Female founders can usually be divided into two groups: those who see themselves as just 'founders' and those who think gender has played a significant role in their entrepreneurial journey. Both display frustration with the status quo. This is understandable. Women are behind just one in five businesses and male-led firms are five times more likely to achieve £1m+ turnover.
But by dwelling on these negatives we risk missing how far we’ve come, feeding the narrative that entrepreneurship is simply harder for women and discouraging others from following suit. As Alexandra Daly, founder of AA Advisors and the person leading a UK industry task force charged with implementing recommendations from the government-backed Rose Review on female entrepreneurship emphasises: “we need to be positive about the here and now.”
And there are reasons to be cheerful.
First, a recent report by the Female Founders Forum, Here and Now, finds that not only are follow-on funding rates similar for male and female-led firms, but the number of female-founded startups raising equity investment for the first time, as a proportion, has almost doubled in less than a decade (from 11% to 21% between 2011 and 2018). The average deal size for female-founded companies hit a new record in 2018, according to data from research company Beauhurst, increasing to £2.33m in 2018 — for context, it was £0.5m in 2011.
The average deal size for female-founded companies hit a new record in 2018.
Second, to decry the venture capital sphere for failing to invest in women is to ignore the very essence of the feminist movement: choice. Some women display a propensity for serial entrepreneurship, exiting their businesses before significant investment has been secured. Some, such as JoJo Maman Bébé founder Laura Tenison MBE, prefer to grow organically. The number of women turning to self-employment has risen by 57% since 2008; one survey found that nine in 10 female business owners were drawn to entrepreneurship for the flexibility it offered.
Crucially, though our research found women-led businesses securing investment in all sectors, they are over-represented in some areas and under-represented in others relative to all equity-funded startups. They are less likely to be in tech or intellectual property-based businesses (27.9% vs 32.9% for all equity-funded startups) but are more likely to be involved in industrials. Within this category, female-founded businesses are twice as likely to be involved in clothing (3.1% vs 1.5% for all equity-funded startups) and significantly more likely to be involved in food and drink-based enterprise.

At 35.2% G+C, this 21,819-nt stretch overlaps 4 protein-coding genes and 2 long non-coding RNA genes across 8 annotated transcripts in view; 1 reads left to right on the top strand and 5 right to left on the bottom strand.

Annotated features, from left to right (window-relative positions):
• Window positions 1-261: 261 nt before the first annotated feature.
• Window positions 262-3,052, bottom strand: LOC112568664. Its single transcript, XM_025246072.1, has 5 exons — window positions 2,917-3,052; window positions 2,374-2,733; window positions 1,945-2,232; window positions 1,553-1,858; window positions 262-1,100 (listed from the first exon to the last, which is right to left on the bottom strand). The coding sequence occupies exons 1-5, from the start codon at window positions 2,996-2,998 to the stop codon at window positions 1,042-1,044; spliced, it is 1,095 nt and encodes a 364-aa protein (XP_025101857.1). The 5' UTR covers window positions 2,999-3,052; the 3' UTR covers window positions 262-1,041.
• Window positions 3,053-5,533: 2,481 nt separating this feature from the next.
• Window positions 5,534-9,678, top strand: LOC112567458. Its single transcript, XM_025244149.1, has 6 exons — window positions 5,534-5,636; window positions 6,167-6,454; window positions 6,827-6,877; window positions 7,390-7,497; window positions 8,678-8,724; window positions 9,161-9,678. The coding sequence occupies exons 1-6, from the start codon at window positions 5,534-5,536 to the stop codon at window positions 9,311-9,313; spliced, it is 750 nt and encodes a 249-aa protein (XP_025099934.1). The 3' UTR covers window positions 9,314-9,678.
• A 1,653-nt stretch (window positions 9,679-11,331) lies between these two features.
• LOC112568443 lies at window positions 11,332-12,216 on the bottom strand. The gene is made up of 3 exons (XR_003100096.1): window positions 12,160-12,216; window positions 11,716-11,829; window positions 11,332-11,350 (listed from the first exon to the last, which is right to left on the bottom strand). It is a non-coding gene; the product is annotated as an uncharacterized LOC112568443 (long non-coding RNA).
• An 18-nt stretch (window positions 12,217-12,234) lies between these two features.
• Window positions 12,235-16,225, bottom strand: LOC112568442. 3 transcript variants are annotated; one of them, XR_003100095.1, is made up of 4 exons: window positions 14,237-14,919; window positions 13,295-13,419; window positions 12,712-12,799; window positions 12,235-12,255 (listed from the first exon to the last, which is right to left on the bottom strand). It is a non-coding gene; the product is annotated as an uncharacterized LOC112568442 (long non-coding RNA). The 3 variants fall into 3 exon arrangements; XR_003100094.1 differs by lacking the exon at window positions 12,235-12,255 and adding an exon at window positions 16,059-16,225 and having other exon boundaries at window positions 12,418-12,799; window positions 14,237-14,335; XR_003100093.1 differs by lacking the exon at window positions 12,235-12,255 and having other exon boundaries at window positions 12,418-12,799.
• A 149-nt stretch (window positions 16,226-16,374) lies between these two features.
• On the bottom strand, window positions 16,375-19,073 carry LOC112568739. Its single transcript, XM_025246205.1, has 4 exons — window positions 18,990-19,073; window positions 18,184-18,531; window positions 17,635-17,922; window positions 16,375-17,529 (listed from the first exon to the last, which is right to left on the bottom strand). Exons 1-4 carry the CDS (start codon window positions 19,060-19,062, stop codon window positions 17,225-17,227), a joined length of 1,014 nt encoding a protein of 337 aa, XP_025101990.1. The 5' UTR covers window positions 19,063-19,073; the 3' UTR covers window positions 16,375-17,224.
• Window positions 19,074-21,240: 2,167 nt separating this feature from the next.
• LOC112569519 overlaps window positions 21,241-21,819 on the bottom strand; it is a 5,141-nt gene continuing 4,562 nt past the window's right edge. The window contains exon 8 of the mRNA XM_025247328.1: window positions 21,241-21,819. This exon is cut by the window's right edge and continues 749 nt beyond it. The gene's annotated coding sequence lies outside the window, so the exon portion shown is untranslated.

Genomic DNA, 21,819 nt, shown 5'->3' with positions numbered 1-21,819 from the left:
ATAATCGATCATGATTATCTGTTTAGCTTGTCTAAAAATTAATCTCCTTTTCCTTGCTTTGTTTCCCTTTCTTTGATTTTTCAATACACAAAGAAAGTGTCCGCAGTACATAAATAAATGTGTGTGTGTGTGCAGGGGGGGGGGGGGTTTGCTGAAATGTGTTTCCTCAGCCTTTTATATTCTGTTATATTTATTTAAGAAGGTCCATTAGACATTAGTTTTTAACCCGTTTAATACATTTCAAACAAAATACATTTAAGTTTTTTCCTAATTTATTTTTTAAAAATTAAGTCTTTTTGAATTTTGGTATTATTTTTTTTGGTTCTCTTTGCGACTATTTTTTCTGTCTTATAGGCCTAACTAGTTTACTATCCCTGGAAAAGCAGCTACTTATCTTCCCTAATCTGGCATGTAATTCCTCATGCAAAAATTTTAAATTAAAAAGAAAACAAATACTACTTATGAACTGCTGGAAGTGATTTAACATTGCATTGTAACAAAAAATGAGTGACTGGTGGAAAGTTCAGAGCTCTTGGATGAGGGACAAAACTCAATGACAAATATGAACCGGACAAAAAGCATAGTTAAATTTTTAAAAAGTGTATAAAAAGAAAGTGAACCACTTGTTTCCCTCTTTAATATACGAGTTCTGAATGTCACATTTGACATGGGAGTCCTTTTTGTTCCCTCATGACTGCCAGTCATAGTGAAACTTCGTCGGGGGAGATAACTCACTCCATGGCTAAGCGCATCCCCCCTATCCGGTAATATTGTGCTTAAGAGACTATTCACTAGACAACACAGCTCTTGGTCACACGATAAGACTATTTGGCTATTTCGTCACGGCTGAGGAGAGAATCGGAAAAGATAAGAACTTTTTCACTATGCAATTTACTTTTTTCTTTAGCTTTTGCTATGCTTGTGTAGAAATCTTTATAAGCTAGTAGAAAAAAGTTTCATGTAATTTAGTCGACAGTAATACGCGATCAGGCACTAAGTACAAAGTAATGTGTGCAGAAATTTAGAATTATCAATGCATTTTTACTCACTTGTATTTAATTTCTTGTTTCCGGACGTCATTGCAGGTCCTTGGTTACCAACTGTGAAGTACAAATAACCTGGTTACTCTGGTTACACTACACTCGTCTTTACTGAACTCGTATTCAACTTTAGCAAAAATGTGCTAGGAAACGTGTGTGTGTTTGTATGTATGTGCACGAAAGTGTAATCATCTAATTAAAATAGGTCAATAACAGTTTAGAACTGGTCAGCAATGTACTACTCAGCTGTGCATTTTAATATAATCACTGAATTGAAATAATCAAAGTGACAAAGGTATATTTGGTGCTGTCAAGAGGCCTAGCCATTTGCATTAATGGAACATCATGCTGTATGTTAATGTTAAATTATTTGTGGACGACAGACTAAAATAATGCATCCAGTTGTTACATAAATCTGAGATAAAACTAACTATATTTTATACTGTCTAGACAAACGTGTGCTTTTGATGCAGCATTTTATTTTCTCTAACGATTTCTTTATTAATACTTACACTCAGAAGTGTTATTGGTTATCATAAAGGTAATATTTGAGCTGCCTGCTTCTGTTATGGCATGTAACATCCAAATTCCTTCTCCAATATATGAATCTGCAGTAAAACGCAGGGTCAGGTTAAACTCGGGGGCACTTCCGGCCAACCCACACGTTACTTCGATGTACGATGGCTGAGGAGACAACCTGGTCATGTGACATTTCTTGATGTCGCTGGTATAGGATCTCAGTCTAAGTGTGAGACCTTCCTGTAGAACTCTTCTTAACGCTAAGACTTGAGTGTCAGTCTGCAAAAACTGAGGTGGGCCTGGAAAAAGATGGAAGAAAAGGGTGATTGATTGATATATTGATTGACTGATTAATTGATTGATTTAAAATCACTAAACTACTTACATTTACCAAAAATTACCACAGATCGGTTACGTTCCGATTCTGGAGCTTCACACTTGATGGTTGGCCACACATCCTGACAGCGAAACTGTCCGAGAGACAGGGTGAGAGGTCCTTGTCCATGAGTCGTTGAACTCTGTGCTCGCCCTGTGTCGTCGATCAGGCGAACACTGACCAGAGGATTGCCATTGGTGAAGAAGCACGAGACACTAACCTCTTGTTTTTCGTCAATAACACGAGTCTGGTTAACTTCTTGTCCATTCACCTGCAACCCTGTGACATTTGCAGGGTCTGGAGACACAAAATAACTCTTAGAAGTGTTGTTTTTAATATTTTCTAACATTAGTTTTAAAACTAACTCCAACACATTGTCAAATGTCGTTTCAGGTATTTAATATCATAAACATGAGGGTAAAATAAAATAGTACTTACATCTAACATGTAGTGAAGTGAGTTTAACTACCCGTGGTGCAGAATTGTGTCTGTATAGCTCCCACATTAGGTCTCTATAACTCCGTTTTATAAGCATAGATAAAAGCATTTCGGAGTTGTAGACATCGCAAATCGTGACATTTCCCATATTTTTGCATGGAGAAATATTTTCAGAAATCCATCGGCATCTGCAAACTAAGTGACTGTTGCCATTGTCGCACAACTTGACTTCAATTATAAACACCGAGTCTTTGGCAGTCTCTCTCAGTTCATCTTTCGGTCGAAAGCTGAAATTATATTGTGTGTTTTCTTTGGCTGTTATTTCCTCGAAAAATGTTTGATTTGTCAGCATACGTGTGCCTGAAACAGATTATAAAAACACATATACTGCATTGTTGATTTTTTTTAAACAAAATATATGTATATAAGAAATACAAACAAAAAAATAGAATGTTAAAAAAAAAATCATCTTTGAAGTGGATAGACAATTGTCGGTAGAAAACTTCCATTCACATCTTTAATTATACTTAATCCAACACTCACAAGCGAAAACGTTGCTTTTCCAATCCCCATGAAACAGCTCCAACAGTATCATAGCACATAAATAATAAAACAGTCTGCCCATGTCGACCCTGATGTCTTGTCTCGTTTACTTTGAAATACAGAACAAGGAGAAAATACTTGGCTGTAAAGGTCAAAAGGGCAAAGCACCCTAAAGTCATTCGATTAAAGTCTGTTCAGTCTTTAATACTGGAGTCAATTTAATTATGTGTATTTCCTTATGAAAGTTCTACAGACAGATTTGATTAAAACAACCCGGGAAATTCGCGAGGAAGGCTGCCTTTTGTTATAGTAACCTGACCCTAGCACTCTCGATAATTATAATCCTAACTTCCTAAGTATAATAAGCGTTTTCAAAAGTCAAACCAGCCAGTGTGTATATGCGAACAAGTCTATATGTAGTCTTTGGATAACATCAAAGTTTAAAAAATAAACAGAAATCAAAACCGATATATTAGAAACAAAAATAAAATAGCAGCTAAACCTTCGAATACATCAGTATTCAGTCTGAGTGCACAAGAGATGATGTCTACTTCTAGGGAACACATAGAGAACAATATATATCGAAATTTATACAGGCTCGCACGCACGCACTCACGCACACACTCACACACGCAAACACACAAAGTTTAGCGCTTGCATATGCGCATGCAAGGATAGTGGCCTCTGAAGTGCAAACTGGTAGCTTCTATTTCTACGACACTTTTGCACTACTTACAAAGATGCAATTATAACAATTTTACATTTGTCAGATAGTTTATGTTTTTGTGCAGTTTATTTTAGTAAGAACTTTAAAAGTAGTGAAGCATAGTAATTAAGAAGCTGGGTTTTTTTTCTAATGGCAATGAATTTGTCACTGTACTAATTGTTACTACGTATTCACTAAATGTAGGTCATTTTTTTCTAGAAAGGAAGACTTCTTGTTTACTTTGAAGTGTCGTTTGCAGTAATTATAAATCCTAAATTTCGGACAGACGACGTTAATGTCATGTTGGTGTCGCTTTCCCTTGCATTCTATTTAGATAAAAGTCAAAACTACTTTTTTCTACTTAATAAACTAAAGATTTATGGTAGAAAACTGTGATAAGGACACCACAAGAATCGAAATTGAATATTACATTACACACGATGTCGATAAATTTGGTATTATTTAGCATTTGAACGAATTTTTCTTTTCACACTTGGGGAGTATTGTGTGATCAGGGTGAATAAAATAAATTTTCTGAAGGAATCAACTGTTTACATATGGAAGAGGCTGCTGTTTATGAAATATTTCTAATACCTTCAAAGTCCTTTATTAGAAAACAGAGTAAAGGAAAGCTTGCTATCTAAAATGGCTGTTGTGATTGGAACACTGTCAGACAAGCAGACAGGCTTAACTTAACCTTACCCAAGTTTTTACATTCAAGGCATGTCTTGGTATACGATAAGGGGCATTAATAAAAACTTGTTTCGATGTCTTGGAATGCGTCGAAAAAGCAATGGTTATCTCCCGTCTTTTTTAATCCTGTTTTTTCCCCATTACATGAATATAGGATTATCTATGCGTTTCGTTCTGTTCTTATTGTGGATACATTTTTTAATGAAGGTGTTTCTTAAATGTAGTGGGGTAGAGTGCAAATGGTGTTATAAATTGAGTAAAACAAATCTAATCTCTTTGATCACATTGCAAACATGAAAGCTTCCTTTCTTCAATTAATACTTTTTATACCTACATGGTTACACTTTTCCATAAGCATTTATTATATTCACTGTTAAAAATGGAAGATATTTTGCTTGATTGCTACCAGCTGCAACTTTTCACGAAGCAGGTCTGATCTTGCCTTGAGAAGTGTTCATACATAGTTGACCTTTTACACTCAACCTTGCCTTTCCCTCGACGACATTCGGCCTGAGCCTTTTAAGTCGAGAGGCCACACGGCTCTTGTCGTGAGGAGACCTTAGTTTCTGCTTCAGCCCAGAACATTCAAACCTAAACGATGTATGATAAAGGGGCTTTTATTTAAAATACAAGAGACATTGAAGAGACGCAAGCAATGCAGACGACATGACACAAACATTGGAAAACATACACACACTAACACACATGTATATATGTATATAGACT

The most recent Longitudinal Small Business Survey supports our findings: women-led businesses are most likely in health (37%), education (31%), other services (27%) and accommodation and food service (22%). Outside of entrepreneurship, women occupy just 17% of tech jobs, 4% of software engineers and 1% of leadership roles within STEM sectors.
The figures can be analysed in a number of ways. It could be seen as evidence of a STEM gap and signal urgency to get more girls studying maths, computing and engineering. Perhaps we need more role models profiled in the media so that these fields are not associated with the opposite gender. After all, our Future Founders study found that while over half of 14-25 year olds were unable to name an entrepreneur who inspires them, of those who could 85% named a man. The most commonly named female entrepreneurs were media personality Kylie Jenner and Zoella. A broader spectrum of influencers is needed.
A better future
At the launch of the report, Streetbees founder Tugce Bulut and serial entrepreneur Emma Sinclair MBE volunteered that women may not always want to seek funding or scale fast — it is a matter of choice. Bulut — whose business is one of the UK’s fastest-growing — wonders if complete equality in ownership and funding is attainable, or even desirable. If we follow her suggestion of “teaching children entrepreneurial skills from the start” we may soon find out.
Either way, change doesn’t happen overnight and women are making huge strides in a sphere historically dominated by men. As minister for women and equalities, Liz Truss, wrote in Here and Now’s foreword: it is wrong that 50% of the population are not being fully utilised, not having their talents used and not contributing fully to our economy. But there are now 37 members of the Entrepreneurs Network/Barclays-backed Female Founders Forum. Politicians, women’s groups, the venture capital sphere (which is all too aware of the gender disparity) and other entrepreneurs all need to be changing the narrative.